Mystery Shoppers May Help Curb Underage Smoking

by VR Sreeraman on  April 17, 2009 at 5:36 PM General Health News
RSS Email Print This Page Comment bookmark
Font : A-A+

 Mystery Shoppers May Help Curb Underage Smoking
Enforcement of laws against the sale of cigarettes to minors does result in a reduction in underage smoking. Research published in the open access journal BMC Public Health provides the first evidence that enforcement programmes can be effective on a national scale.

Joseph DiFranza led a team of researchers from the University of Massachusetts Medical School who investigated the effects of the Synar Amendment, a law passed in the United States in 1996 that compels local authorities to carry out 'decoy shopper' tests on tobacco retailers.

He said, "The impact of tobacco sales law enforcement has never before been evaluated in a national study. As states complied with the Synar Amendment, there was a 20.8% reduction in daily smoking among 10th graders, after controlling for other factors".

By making it financially dangerous for shops to sell tobacco to underage customers, cigarette supply to this vulnerable group is reduced. The authors found that the main reductions were seen in the 'daily smokers' group; but reductions in the number of occasional smokers are also expected.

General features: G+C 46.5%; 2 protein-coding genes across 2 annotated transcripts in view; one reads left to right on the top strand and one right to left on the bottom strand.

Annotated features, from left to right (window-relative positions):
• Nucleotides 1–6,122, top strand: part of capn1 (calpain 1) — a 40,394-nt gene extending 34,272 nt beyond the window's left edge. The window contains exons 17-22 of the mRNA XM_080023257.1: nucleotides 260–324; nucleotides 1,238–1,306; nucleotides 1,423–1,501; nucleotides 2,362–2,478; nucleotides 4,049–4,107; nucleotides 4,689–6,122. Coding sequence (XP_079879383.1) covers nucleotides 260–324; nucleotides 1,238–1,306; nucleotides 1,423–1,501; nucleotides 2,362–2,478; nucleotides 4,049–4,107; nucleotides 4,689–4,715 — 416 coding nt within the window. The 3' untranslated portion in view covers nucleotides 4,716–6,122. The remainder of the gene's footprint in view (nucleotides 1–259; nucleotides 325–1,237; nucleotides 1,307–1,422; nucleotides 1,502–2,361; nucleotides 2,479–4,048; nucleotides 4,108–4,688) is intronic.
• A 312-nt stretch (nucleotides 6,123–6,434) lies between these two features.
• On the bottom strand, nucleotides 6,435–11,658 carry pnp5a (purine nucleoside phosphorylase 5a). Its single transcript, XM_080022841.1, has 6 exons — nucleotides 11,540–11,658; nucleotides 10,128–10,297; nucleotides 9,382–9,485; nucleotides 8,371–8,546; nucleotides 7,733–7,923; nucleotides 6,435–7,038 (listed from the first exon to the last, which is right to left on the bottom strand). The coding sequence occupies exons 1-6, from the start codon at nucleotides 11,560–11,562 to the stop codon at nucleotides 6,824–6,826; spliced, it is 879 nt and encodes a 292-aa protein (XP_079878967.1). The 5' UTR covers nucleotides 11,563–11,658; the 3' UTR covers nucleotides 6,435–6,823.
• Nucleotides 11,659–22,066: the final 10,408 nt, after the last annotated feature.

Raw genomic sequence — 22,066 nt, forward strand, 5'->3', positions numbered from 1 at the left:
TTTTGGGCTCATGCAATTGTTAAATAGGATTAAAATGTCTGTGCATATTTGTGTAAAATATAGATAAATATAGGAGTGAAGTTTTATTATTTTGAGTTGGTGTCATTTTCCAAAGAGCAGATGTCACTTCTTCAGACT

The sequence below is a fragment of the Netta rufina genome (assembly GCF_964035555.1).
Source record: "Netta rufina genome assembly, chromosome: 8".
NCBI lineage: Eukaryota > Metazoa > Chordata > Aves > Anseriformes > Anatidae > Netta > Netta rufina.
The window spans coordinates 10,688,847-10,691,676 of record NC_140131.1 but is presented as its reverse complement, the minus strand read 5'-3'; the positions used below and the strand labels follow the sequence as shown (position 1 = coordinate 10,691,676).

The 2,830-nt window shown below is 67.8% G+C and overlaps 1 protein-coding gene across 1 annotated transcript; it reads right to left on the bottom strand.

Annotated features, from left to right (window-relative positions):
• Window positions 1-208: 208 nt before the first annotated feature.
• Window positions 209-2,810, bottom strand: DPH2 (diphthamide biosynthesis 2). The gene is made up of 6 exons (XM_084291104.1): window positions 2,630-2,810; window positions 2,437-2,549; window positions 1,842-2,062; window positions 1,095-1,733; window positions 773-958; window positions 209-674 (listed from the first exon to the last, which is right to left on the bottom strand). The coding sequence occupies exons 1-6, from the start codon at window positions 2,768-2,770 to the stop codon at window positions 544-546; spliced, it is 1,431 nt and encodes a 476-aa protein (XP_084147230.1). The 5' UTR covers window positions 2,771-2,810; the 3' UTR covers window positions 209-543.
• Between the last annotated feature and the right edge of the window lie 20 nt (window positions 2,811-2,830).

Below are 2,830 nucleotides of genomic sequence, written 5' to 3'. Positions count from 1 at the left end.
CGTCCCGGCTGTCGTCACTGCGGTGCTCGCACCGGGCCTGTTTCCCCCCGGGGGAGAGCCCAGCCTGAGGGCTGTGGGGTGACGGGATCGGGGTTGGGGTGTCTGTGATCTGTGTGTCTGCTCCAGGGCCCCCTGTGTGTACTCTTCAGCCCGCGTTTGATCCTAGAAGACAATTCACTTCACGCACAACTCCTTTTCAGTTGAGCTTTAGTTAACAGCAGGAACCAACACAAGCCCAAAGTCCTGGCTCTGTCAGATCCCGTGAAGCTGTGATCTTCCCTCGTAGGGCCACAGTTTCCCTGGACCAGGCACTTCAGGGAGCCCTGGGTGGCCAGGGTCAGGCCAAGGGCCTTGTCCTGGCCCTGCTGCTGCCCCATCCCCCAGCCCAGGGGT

According to DiFranza, "Novice smokers obtain their cigarettes by begging from friends and do not typically spend their own money until they feel a need to smoke every day. Daily smokers make most purchases and win friends by supplying peers with cigarettes. Thwarting the sale of tobacco to youth affects daily smokers directly and nondaily smokers mostly indirectly as their friends become less willing to share when it becomes difficult for them to purchase".

The cost to government of enforcing the law is around $150 per retailer per year. The authors point out that an extra two-cent tax on tobacco products would be sufficient to fund a comprehensive enforcement system. Cigarette price increases were estimated to be about twice as effective as sales enforcement in reducing underage smoking, but, as the authors conclude, "There is no reason why policy makers should choose between these approaches - all effective measures to reduce smoking among youth should be employed".

Source: Eurekalert
SRM

Post a Comment

Comments should be on the topic and should not be abusive. The editorial team reserves the right to review and moderate the comments posted on the site.
Notify me when reply is posted
I agree to the terms and conditions

More News on:

Smoking And Tobacco Diet Lifestyle and Heart Disease Bubbles and Brews - Alcohol Facts Smoking 

News A - Z

A B C D E F G H I J K L M N O P Q R S T U V W X Y Z

News Search

Medindia Newsletters

Subscribe to our Free Newsletters!

Terms & Conditions and Privacy Policy.

Find a Doctor
Advertisement

Stay Connected

  • Available on the Android Market
  • Available on the App Store

Facebook

News Category

News Archive